Recent studies suggest that bringing women up through the ranks to senior leadership positions has a direct impact on corporate performance. Recent research shows:
- Companies with the highest percentages of women on their board of directors outperformed by 53 percent those with the least on return on equity, and by 66 percent on return on investment. (Catalyst)
- Hedge funds managed by women delivered nearly double the investment performance (9 percent) versus those managed by men (5.82 percent) from 2000 through 2009. (Hedge Fund Research)
- The 13 U.S. blue-chips run by women in 2009 showed a 50 percent gain in share price—double the S&P average. (USA Today)
- Women small business owners will create more than half of 9.72 million anticipated new small business jobs, a striking figure given that women-owned business currently account for just 16 percent of U.S. jobs. (The Guardian Life Small Business Research Institute, Bureau of Labor Statistics)
The Family Factor
When women are in top positions, some important conversations become possible. Before joining Facebook as COO, Sheryl Sandberg was the most senior female executive at Google. Intensely committed to the development of women, Sandberg has a unique ability to address the career development of her female team members in a way that male managers would find difficult. The conversation often starts when Sandberg offers a critical leadership opportunity to a woman. If she is initially enthusiastic but then hesitates, Sandberg sometimes says, “I’m sorry for bringing up something so personal, and feel free to tell me you don’t want to discuss it. But just in case you’re concerned about taking this on because you’re considering getting pregnant sometime soon, I’d love a chance to tell you why it makes sense that you accept this responsibility.”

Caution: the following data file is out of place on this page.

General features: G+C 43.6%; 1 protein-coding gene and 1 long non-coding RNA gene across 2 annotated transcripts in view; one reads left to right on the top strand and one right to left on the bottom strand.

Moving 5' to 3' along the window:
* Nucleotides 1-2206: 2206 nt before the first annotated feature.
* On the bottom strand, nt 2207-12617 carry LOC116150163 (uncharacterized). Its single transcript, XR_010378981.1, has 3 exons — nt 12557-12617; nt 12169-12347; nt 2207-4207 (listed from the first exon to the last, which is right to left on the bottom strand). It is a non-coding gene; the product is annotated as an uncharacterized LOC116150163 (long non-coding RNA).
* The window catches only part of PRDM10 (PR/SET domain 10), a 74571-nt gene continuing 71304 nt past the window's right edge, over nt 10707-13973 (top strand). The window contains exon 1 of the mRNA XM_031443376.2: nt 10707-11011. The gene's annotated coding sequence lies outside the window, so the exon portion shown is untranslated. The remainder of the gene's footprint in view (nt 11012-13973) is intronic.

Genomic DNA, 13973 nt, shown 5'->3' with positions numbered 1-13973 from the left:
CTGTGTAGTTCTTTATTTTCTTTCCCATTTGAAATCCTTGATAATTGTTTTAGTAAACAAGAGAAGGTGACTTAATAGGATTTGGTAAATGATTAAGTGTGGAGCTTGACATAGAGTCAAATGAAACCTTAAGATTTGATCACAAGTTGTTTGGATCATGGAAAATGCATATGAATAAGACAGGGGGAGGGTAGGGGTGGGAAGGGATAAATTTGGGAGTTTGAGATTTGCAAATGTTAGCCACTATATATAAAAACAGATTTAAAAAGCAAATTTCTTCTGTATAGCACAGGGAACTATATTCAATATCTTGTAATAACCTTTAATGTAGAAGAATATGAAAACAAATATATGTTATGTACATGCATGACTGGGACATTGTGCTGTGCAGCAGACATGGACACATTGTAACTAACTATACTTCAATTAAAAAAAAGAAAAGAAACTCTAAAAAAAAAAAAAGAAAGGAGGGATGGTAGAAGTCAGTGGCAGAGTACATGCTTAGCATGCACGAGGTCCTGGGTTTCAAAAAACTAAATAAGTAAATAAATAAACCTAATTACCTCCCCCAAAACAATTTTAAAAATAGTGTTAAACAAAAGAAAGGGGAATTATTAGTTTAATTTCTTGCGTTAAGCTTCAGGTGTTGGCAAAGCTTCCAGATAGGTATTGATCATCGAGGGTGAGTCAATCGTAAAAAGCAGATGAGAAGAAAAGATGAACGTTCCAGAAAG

No male manager could say that, and even Sandberg considers bringing up that topic in the workplace a risk. “We are not supposed to show any bias or take childbearing plans into account as we manage people,” she says, “but after watching talented woman after talented woman abandon her career before she actually leaves it, I now ask this question and I ask it directly.”
Sandberg sees this dynamic play out too often to ignore. When ambitious and successful women contributors consider starting a family, they no longer agitate for new responsibilities and if any are presented, they offer the kind of ambivalent responses that get the project assigned to someone else. This slowing down before their circumstances actually change is what Sandberg calls “leaving before they leave” and she knows how this cost can impact the organization.
Xerox: Getting It Right
The poster child of gender-balanced Fortune 500 companies has to be Xerox, the first company to pass executive authority to one woman, Ursula Burns, directly from another woman, Anne Mulcahy. That particular succession illustrates the advice that professional women’s organizations, like the National Association for Female Executives, have long offered members—that possessing technical or engineering skills is a solid way to advance.
Burns, who has two mechanical engineering degrees, says that when she was an engineering manager at Xerox in the early 1990s, she was invited to sit off to the side in monthly meetings presided over by Paul Allaire, then president of the struggling Xerox. Every month, Burns recalls, Allaire would impose a hiring freeze. But the next month, Xerox added another 1,000 employees. When this happened a number of times without anyone making an issue of it, Burns finally raised her hand. “I’m a little confused,” she said. “If you keep saying ‘No hiring,’ and we hire 1,000 people every month, who can say ‘No hiring’ and make it actually happen?” Allaire squinted at Burns for a few seconds and then moved on.
In some companies, it would have been a career-limiting move to challenge the prevailing culture so directly. Fortunately, Xerox culture valued forthrightness. Soon thereafter, Allaire asked to meet with Burns and, expressing gratitude for her candor, made her his executive assistant and no doubt helped pave the way for her succession to CEO almost 20 years later.